But now had Hesper from the Hero's sight
Veil'd the vast world with sudden shades of night.
Earth, sea and heaven, where'er he turns his eye,
Arch out immense, like one surrounding sky
Lamp'd with reverberant fires. The starry train
Paint their fresh forms beneath the placid main;
Fair Cynthia here her face reflected laves,
Bright Venus gilds again her natal waves,
The Bear redoubling foams with fiery joles,
And two dire dragons twine two arctic poles.
Lights o'er the land, from cities lost in shade,
New constellations, new galaxies spread,
And each high pharos double flames provides,
One from its fires, one fainter from the tides.

Centred sublime in this bivaulted sphere,
On all sides void, unbounded, calm and clear,
Soft o'er the Pair a lambent lustre plays,
Their seat still cheering with concentred rays;
To converse grave the soothing shades invite.
And on his Guide Columbus fixt his sight:
Kind messenger of heaven, he thus began,
Why this progressive laboring search of man?
If men by slow degrees have power to reach
These opening truths that long dim ages teach,
If, school'd in woes and tortured on to thought,
Passion absorbing what experience taught,
Still thro the devious painful paths they wind,
And to sound wisdom lead at last the mind,
Why did not bounteous nature, at their birth,
Give all their science to these sons of earth,
Pour on their reasoning powers pellucid day,
Their arts, their interests clear as light display?
That error, madness and sectarian strife
Might find no place to havock human life.

To whom the guardian Power: To thee is given
To hold high converse and inquire of heaven,
To mark untraversed ages, and to trace
Whate'er improves and what impedes thy race.
Know then, progressive are the paths we go
In worlds above thee, as in thine below
Nature herself (whose grasp of time and place
Deals out duration and impalms all space)

[...] Read more

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Science is Unscientific

The Professor rose from his chair.
He moved the book to the middle
Of the table as he stood up.

"Now, listen! " he said in an amicable voice.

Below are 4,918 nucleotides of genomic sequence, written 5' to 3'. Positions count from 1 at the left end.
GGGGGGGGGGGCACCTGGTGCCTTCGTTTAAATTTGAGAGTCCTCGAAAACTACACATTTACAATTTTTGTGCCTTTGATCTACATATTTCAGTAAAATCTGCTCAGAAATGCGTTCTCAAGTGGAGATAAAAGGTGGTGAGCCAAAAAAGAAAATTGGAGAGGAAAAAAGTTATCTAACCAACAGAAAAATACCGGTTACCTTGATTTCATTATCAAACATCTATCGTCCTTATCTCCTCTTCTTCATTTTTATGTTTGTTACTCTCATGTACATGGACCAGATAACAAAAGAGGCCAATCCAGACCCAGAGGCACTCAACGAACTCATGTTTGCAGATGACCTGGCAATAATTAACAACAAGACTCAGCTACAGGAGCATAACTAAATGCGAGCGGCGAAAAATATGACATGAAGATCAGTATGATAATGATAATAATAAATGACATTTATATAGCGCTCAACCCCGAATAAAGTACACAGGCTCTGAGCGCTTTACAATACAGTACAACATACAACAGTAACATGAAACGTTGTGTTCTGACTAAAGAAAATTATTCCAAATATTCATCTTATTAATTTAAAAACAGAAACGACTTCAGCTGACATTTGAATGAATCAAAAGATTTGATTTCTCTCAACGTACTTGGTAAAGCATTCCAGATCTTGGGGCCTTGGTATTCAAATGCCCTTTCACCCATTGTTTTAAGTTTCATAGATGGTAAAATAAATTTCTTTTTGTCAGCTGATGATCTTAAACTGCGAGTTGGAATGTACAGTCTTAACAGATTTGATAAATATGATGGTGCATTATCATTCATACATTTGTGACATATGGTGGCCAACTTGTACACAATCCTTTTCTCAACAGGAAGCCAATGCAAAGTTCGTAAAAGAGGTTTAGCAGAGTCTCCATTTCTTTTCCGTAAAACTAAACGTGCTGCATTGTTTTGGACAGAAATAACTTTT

"Science prides itself in being factual,
objective, precise, unbiased, detached
and verifiable, free from introversion,
a way of knowing things without added colours
and portraying accurately the physical world
in its own light".

The Turtle was sipping his ginger ale.

"Oh, this description of science is nothing
but a myth", he said. "As I see it,
even the most magnificent accomplishments
of science involve emotions,
an individual sense of wonder and curiosity,
the psychological experience of the rapturous
and the mystical. Consequently,
a paradoxical and built in property
of science concerns
its own unscientific disposition.
And therefore, in my opinion,
science is thoroughly unscientific."

"Nonsense", the professor objected.
"If science were really unscientific,
as you claim, it could not produce
nuclear energy, airplanes, or computers.
And it could not put
astronauts on the moon".

"Well, I indeed never stop to wonder,
How is it possible that with so little knowledge
humans can accomplish so much? "
the Turtle said.

And then he added:
"But, you should not
confuse science with technology".


"I don't get your point", the Professor said,
"because you still did not provide me with
a good justification of your negative view
of science".

"Look! Science stands on very shaky

[...] Read more

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Blinded By Science

Blinded by science, Im on the run
Blinded by science, where do I belong?
Whats in the future, has it just begun
Blinded by science, Im on the run
I worry bout the world that we live in
Im worried by all the confusion
I wonder bout the lies Ive been reading
I wonder where this madness is leading
Is this a road going nowhere?
Or is someone leading us somewhere?
I cant believe were here for no reason
There must be something we can believe in
Blinded by science, Im on the run
Im not an appliance, so dont turn me on
Whats in the future, has it just begun
Blinded by science, Im on the run
Whats in the future, has it just begun
Blinded by science, Im on the run
I worry bout the world that we live in
Im worried by all the confusion
I wonder bout the lies Ive been reading
I wonder where this madness is leading
Is this a road going nowhere?
Is someone leading us somewhere?
I cant believe were here for no reason
There must be something we can believe in
Blinded by science, Im on the run
Im not an appliance, dont turn me on
Whats in the future, has it just begun
Blinded by science, Im on the run
Blinded by science, Im on the run
Im blinded by science, on the run

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Weird Science

(weird science)
Plastic tubes and pots and pans
Bits and pieces and
Magic from the hand
Were makin
(weird science)
Things Ive never seen before
Behind bolted doors
Talent and imagination
(weird science)
Not what teacher said to do
Makin dreams come true
Living tissue, warm flesh
(weird science)
Plastic tubes and pots and pans
Bits and pieces (and)
Bits and pieces (and)
Chorus
(bits of) my creation--is it real?
Its my creation--i do not know
No hesitation--no heart of gold
Just flesh and blood--i do not know
From my heart and from my hand
Why dont people understand
My intentions . . . . oooh, weird . . . .
Weird science!!
(weird science)
Magic and technology
Voodoo dolls and chants
Electricity
Were makin
(weird science)